I'm not saying that some of this isn't inevitable or unavoidable, I'm just disappointed by what appears to me to be a lack of growth in the active membership on ET since I joined - but I don't have figures on that.  Perhaps you have figures on the growth in the number of diaries, and comments, and in the number of people actually commenting over the past year.

notes from no w here

by Frank Schnittger (mail Frankschnittger at hot male dotty communists) on Sat Nov 15th, 2008 at 06:54:38 PM EST
[ Parent ]
To be honest, I think it was always unlikely that a group of people who congregated around the comments on a newspaper site as conservative as Murdoch's Times, would settle into ET and find it congenial. If you want to talk about The Third Column's victimisation claims, we can do so, since I am generally supposed to be the villain of the piece and I plead not guilty (and am willing to discuss the evidence). That might turn out to be tedious, so I'll just ask you again: what would you have us do? Is ET a place for regular cross-posting of conservative ideas that form the real "received wisdom" of our time, without the poster accepting debate, challenge, questions? What kind of bland fluffiness is needed, in your view?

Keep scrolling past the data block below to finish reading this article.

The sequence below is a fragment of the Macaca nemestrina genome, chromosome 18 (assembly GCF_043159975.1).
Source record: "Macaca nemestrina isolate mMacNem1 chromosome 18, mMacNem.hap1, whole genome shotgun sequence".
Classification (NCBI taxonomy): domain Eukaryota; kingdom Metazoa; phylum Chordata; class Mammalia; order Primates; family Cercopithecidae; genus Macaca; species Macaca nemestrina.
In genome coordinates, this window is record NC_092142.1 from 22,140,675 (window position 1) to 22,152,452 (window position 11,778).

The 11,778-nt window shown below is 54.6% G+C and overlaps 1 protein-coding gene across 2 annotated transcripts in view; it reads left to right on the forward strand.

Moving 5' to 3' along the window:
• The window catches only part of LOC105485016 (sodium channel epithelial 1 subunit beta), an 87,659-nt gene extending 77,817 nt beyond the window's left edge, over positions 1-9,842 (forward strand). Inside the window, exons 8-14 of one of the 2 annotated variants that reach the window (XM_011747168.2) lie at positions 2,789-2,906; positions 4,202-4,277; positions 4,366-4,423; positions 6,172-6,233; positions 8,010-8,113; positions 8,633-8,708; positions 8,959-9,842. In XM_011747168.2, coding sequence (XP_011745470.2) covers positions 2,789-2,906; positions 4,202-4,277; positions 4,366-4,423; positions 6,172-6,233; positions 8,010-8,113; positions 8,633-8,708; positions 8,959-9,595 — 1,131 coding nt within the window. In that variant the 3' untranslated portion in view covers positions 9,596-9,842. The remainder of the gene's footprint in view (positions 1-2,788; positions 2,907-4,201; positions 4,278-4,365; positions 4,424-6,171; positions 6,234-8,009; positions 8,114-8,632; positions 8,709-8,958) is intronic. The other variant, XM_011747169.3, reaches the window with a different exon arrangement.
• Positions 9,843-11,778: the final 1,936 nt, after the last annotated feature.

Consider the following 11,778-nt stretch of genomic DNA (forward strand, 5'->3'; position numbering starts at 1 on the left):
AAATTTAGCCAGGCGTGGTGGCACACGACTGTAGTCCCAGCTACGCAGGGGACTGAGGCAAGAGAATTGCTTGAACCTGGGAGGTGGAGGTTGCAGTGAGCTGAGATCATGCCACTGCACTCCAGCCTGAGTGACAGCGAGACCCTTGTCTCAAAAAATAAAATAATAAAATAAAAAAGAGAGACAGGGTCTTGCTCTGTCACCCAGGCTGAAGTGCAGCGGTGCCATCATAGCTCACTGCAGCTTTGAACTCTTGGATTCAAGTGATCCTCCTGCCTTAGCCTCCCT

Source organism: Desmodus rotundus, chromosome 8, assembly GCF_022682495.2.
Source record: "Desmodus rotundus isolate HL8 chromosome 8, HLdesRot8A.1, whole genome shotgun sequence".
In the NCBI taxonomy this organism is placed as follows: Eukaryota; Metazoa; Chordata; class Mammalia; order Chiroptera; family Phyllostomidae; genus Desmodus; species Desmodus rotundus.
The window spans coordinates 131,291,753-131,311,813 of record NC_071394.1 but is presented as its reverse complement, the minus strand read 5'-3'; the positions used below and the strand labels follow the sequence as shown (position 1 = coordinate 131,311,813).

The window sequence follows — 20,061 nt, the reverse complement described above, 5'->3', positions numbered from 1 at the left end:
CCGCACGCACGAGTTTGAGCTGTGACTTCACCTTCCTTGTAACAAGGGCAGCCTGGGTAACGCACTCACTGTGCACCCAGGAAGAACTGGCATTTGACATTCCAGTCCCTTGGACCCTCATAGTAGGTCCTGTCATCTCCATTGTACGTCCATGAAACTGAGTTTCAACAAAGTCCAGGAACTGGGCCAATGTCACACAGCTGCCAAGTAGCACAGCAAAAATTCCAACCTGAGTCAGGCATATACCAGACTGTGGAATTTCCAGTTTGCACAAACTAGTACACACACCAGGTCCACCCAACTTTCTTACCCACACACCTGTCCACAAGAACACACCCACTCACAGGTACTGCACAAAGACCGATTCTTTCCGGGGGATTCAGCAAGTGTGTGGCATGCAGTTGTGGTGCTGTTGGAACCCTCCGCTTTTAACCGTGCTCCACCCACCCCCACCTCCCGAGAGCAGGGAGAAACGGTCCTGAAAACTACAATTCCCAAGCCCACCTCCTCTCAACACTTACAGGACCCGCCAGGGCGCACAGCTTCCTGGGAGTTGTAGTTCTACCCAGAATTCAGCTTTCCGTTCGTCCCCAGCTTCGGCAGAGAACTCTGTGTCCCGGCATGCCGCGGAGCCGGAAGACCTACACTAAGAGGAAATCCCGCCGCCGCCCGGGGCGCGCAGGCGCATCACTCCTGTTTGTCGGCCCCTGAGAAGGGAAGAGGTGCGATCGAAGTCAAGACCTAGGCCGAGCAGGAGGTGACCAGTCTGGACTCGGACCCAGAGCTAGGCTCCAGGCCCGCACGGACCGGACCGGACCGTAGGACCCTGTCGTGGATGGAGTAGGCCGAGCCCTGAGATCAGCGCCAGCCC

I'm not going to answer your following point. It's the private emails thing again. I suggest people who feel hurt by snarky comments should say so - by writing to the perpetrator, if they don't want to speak openly. By the time we'd worked all that out, we'd probably find that all of us have been hurt at different times by words and perceived attitudes (I have). I'll say again: though there's always room for improvement, ET is a warm and civil place in the blogosphere.

There are no stats of the kind you outline available to me via Scoop. Sitemeter, however, shows an improvement in monthly visits and page views on the same autumn months in 2007. Not spectacular, but a rise.

by afew (afew(a in a circle)eurotrib_dot_com) on Sun Nov 16th, 2008 at 03:13:13 PM EST
[ Parent ]
I think it would be unfair to characterise the Timesonline people as overly conservative - they were looking for another home because of the snarky Eurosceptic comments often found there.  If I were to generalise I would say they were pro-EU social democrats who generally liked my posts (which is why they e-mailed me and were upset when I said I leaving there to come here).  I appreciate, of course, that you might not like more people of my views here!